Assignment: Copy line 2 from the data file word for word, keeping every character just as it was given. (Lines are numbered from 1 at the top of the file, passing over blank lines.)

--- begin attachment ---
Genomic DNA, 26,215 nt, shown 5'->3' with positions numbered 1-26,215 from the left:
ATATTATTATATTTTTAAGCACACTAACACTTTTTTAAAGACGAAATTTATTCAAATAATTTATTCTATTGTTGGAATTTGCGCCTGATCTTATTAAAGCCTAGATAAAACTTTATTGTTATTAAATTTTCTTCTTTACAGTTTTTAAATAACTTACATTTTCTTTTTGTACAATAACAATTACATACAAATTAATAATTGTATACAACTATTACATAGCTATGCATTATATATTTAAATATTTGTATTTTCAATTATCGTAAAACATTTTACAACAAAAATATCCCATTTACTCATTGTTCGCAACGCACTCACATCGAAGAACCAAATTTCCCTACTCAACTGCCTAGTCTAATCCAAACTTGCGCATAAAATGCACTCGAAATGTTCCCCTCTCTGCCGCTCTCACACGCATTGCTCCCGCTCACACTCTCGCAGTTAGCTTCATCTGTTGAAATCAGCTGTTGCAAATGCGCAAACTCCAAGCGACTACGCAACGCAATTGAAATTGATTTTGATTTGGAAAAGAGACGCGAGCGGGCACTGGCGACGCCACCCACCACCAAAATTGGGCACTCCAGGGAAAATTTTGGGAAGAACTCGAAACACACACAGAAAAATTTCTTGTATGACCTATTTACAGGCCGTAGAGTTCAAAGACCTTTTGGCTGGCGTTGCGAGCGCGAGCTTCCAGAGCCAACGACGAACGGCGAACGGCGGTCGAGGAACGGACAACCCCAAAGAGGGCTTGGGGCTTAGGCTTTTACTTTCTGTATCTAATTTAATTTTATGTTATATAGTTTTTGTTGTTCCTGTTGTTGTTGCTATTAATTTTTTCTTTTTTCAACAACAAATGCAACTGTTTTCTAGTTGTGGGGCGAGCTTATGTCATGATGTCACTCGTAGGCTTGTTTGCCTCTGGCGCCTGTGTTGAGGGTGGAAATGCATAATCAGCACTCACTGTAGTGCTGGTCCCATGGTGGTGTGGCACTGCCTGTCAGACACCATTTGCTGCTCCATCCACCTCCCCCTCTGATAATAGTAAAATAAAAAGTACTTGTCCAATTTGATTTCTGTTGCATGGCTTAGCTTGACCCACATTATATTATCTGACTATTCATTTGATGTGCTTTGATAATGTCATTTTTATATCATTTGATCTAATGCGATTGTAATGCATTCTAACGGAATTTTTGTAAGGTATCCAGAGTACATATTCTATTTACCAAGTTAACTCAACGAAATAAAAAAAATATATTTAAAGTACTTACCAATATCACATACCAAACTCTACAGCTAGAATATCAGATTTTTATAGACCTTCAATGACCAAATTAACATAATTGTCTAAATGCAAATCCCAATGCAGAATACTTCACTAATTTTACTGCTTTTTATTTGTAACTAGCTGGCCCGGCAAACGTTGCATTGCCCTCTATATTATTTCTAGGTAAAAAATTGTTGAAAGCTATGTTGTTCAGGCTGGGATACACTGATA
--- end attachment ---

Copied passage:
ATATTATTATATTTTTAAGCACACTAACACTTTTTTAAAGACGAAATTTATTCAAATAATTTATTCTATTGTTGGAATTTGCGCCTGATCTTATTAAAGCCTAGATAAAACTTTATTGTTATTAAATTTTCTTCTTTACAGTTTTTAAATAACTTACATTTTCTTTTTGTACAATAACAATTACATACAAATTAATAATTGTATACAACTATTACATAGCTATGCATTATATATTTAAATATTTGTATTTTCAATTATCGTAAAACATTTTACAACAAAAATATCCCATTTACTCATTGTTCGCAACGCACTCACATCGAAGAACCAAATTTCCCTACTCAACTGCCTAGTCTAATCCAAACTTGCGCATAAAATGCACTCGAAATGTTCCCCTCTCTGCCGCTCTCACACGCATTGCTCCCGCTCACACTCTCGCAGTTAGCTTCATCTGTTGAAATCAGCTGTTGCAAATGCGCAAACTCCAAGCGACTACGCAACGCAATTGAAATTGATTTTGATTTGGAAAAGAGACGCGAGCGGGCACTGGCGACGCCACCCACCACCAAAATTGGGCACTCCAGGGAAAATTTTGGGAAGAACTCGAAACACACACAGAAAAATTTCTTGTATGACCTATTTACAGGCCGTAGAGTTCAAAGACCTTTTGGCTGGCGTTGCGAGCGCGAGCTTCCAGAGCCAACGACGAACGGCGAACGGCGGTCGAGGAACGGACAACCCCAAAGAGGGCTTGGGGCTTAGGCTTTTACTTTCTGTATCTAATTTAATTTTATGTTATATAGTTTTTGTTGTTCCTGTTGTTGTTGCTATTAATTTTTTCTTTTTTCAACAACAAATGCAACTGTTTTCTAGTTGTGGGGCGAGCTTATGTCATGATGTCACTCGTAGGCTTGTTTGCCTCTGGCGCCTGTGTTGAGGGTGGAAATGCATAATCAGCACTCACTGTAGTGCTGGTCCCATGGTGGTGTGGCACTGCCTGTCAGACACCATTTGCTGCTCCATCCACCTCCCCCTCTGATAATAGTAAAATAAAAAGTACTTGTCCAATTTGATTTCTGTTGCATGGCTTAGCTTGACCCACATTATATTATCTGACTATTCATTTGATGTGCTTTGATAATGTCATTTTTATATCATTTGATCTAATGCGATTGTAATGCATTCTAACGGAATTTTTGTAAGGTATCCAGAGTACATATTCTATTTACCAAGTTAACTCAACGAAATAAAAAAAATATATTTAAAGTACTTACCAATATCACATACCAAACTCTACAGCTAGAATATCAGATTTTTATAGACCTTCAATGACCAAATTAACATAATTGTCTAAATGCAAATCCCAATGCAGAATACTTCACTAATTTTACTGCTTTTTATTTGTAACTAGCTGGCCCGGCAAACGTTGCATTGCCCTCTATATTATTTCTAGGTAAAAAATTGTTGAAAGCTATGTTGTTCAGGCTGGGATACACTGATA